Alfred Binet

Alfred Binet was a French psychologist who invented the first intelligence test, better known today as the IQ test.

Early life

Alfred Binet was born on July 11, 1857 as Alfredo Binetti in Nice, which was then part of the Kingdom of Sardinia. He father was a physician, and his mother was an artist. When Binet was young his parents divorced, and he moved to Paris with his mother when he was fifteen.


Binet attended a famous law school in Paris. After receiving his license to practice law in 1878, he followed the footsteps of his father and decided to study medicine. Binet began his studies at Sorbonne, but soon began self-educating himself in psychology by reading books by Charles Darwin, John Stuart Mill, Alexander Bain and others.


Alfred Binet began working at the Salpêtrière Hospital in Paris under the guidance of John-Martin Charcot. Afrer that he moved to a position at the Laboratory of Experimental Psychology at the Sorbonne where he was the associate director and researcher. In 1894, Binet was appointed the director of the lab, a position in which he remained until his death in 1911. This position enabled him to pursue his studies on mental processes.

Most of his studies evolved around children’s intelligence. Binet compared the development of gifted children and children of lesser intellectual capacity. He tried to find different ways to predict intelligence, examining different parameters like body measurements and handwriting.

In 1904 French government approached and asked him to make recommendations for the education of children of lesser intellectual capacity. He created a diagnostic tool which could quantify intellectual ability of every child, so that they can be placed in classes appropriate to their cognitive abilities. Binet worked on diagnostic this tool with Theodore Simon. They released the first version in 1905. Binet-Simon scale was intended to test a child’s cognitive capacity, not their learned knowledge. Children had to perform a variety of tasks, especially abstract problem solving. Binet and Simon tested a lot of children to determine what problem solving tasks could be expected to be mastered by a given age. Test scores were then reported as a mental age, ranging from 3-13 years. A child’s mental age could match their chronological, or it could be different in either direction from their chronological age. A mental age lower than chronological age night indicate mental retardation; a mental age greater than chronological age might indicate above average intelligence.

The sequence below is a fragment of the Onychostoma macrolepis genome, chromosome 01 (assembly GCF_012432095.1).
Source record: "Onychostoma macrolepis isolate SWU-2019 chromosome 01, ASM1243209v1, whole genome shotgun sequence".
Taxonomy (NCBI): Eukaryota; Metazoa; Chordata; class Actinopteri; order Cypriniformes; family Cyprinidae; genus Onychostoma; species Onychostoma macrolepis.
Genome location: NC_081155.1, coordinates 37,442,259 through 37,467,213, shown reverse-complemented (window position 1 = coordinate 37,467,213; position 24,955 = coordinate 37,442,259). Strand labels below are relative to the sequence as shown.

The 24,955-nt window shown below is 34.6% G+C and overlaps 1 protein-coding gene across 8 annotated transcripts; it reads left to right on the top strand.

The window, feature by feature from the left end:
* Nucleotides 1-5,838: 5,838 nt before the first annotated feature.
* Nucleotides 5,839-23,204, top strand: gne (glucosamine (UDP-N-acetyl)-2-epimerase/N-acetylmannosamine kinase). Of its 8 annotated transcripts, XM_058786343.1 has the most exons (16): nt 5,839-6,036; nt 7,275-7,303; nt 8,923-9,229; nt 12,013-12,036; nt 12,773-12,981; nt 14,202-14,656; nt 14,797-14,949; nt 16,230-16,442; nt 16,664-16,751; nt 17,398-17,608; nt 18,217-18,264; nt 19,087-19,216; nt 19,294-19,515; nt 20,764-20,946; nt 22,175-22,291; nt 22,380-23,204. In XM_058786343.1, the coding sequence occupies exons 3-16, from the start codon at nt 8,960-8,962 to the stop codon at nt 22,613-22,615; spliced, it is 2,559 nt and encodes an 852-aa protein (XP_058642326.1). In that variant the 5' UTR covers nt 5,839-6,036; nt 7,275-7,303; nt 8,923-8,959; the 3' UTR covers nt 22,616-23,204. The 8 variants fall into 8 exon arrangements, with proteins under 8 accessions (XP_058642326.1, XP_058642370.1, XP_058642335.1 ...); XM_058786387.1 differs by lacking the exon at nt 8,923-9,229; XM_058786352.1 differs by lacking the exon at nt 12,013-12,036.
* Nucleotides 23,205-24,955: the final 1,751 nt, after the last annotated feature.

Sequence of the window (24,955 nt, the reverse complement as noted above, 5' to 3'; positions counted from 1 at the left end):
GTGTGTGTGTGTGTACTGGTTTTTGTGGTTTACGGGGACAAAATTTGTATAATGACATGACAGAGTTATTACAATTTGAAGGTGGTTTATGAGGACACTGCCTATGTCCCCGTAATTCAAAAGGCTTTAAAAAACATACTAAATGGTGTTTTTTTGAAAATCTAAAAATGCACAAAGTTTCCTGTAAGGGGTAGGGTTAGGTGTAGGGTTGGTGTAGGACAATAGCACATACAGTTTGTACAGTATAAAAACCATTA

Binet’s intelligence scale serves as the basis for modern intelligence tests, however Binet himself didn’t believe that his test was measuring a permanent or inborn degree of intelligence. He believed that that one’s score can vary depending on few different factors such as motivation or similar.

Later life

In 1911 Binet and Simon published their last revision of the tests. At the time of his death Alfred Binet was working on another revision of his scales. He died on October 18, 1911.

Alfred Binet quotes

“It seems to us that in intelligence there is a fundamental faculty, the alteration or the lack of which, is of the utmost importance for practical life. This faculty is judgment, otherwise called good sense, practical sense, initiative, the faculty of adapting one’s self to circumstances. A person may be a moron or an imbecile if he is lacking in judgment; but with good judgment he can never be either. Indeed the rest of the intellectual faculties seem of little importance in comparison with judgment”

“The scale, properly speaking, does not permit the measure of the intelligence, because intellectual qualities are not superposable, and therefore cannot be measured as linear surfaces are measured.”

“Comprehension, inventiveness, direction, and criticism: intelligence is contained in these four words.”

“Our purpose is to be able to measure the intellectual capacity of a child who is brought to us in order to know whether he is normal or retarded. … We do not attempt to establish or prepare a prognosis and we leave unanswered the question of whether this retardation is curable, or even improvable. We shall limit ourselves to ascertaining the truth in regard to his present mental state. ”

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